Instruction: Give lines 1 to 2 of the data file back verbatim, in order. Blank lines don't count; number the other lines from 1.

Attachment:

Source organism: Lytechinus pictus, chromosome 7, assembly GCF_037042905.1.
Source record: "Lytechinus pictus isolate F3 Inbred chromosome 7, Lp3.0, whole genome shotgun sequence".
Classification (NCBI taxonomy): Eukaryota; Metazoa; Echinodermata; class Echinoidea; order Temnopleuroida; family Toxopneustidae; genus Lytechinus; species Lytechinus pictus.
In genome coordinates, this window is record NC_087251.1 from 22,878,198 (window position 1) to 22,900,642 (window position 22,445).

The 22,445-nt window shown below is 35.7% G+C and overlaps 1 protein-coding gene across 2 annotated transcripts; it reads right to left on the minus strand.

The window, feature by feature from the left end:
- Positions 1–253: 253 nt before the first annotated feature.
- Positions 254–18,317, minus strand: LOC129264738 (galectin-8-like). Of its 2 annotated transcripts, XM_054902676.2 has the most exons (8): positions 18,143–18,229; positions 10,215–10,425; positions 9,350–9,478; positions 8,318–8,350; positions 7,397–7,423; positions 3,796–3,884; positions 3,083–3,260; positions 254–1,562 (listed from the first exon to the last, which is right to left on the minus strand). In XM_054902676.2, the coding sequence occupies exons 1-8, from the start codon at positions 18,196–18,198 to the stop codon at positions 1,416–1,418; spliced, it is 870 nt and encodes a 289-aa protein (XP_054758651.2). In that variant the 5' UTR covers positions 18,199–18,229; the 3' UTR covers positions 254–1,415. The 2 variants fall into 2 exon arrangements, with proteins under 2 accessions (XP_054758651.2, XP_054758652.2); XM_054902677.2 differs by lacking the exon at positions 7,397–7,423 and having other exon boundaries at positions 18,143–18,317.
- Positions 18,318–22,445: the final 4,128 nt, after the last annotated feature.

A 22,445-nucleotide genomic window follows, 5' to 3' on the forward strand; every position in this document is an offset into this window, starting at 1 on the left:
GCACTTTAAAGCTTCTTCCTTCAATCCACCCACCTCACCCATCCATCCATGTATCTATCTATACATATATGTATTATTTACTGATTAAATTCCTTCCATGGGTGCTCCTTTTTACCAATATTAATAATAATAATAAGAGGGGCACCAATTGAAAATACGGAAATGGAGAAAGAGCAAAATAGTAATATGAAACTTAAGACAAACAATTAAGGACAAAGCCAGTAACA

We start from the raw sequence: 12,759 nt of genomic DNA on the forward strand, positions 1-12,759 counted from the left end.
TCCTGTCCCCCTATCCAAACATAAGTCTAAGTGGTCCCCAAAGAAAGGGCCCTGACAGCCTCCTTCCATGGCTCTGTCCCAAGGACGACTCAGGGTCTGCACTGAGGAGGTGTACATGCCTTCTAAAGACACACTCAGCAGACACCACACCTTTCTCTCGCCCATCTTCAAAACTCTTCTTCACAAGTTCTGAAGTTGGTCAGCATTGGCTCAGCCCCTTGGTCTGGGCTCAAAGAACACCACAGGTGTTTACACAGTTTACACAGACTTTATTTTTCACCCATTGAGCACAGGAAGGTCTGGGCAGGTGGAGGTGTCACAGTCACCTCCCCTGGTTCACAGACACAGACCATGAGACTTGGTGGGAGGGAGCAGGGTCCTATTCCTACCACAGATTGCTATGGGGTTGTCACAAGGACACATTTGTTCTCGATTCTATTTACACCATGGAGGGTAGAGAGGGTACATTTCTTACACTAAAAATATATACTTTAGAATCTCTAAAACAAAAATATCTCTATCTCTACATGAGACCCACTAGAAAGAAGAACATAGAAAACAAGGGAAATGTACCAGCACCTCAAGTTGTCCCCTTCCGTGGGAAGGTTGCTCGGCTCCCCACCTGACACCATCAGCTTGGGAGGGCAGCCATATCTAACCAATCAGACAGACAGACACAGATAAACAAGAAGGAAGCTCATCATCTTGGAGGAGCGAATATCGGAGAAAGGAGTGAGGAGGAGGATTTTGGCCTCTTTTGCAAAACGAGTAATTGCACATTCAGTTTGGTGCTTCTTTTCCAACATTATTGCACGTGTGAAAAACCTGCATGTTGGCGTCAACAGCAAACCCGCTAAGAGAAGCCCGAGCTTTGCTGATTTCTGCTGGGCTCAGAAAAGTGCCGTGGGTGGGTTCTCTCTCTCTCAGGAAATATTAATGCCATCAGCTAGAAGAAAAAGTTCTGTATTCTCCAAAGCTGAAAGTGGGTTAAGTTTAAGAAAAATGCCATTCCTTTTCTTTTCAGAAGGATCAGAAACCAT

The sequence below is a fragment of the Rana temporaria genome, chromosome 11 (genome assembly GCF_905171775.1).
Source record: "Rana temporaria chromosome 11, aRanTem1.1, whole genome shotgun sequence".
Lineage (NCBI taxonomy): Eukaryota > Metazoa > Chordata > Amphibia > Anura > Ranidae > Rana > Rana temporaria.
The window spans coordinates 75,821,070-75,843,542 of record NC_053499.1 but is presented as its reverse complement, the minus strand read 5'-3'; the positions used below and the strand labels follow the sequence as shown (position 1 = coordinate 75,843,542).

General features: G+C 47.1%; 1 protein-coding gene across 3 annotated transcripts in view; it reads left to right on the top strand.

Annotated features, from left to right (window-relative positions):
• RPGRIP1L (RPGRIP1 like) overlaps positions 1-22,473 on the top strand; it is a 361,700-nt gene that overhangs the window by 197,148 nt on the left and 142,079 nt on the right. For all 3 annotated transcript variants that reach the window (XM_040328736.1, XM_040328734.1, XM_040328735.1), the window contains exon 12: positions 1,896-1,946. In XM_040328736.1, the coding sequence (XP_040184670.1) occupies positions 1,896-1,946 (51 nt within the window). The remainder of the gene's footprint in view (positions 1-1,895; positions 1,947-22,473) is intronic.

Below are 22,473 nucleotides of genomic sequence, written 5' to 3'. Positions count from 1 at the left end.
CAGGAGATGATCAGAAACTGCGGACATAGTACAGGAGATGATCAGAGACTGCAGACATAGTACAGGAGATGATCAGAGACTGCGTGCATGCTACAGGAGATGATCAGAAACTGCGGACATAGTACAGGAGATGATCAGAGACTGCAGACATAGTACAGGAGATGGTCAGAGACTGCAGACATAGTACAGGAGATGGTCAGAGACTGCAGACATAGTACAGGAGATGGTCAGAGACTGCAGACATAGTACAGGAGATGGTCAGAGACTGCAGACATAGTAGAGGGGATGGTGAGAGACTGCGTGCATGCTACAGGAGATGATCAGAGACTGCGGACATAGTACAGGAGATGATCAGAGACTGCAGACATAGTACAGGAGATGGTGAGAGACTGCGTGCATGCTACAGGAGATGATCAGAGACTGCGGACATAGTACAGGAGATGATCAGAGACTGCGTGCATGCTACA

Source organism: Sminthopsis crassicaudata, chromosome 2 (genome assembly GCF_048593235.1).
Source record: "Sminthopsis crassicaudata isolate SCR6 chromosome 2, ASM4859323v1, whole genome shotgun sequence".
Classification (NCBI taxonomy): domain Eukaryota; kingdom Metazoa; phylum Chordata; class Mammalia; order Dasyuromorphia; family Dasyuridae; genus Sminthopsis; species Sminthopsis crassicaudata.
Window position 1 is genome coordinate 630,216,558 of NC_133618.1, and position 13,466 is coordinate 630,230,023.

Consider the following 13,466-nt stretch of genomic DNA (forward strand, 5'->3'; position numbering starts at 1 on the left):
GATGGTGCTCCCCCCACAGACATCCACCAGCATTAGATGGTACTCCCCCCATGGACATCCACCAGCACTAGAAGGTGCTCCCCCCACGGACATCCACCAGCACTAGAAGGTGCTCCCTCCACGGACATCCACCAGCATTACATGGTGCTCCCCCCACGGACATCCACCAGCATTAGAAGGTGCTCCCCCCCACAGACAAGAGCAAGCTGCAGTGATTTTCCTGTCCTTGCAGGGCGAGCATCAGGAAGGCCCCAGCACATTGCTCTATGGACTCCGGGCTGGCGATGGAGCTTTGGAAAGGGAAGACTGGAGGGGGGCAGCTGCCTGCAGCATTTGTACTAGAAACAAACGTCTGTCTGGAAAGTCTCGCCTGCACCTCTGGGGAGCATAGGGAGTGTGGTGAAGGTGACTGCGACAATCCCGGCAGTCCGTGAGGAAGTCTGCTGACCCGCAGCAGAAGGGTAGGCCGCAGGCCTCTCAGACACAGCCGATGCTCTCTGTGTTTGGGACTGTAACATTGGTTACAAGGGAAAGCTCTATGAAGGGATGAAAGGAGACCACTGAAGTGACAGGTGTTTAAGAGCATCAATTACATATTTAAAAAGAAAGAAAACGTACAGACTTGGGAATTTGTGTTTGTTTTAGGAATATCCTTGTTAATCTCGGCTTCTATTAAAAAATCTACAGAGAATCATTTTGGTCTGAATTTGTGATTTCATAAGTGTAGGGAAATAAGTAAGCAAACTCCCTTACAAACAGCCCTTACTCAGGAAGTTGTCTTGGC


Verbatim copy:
Source organism: Lytechinus pictus, chromosome 7, assembly GCF_037042905.1.
Source record: "Lytechinus pictus isolate F3 Inbred chromosome 7, Lp3.0, whole genome shotgun sequence".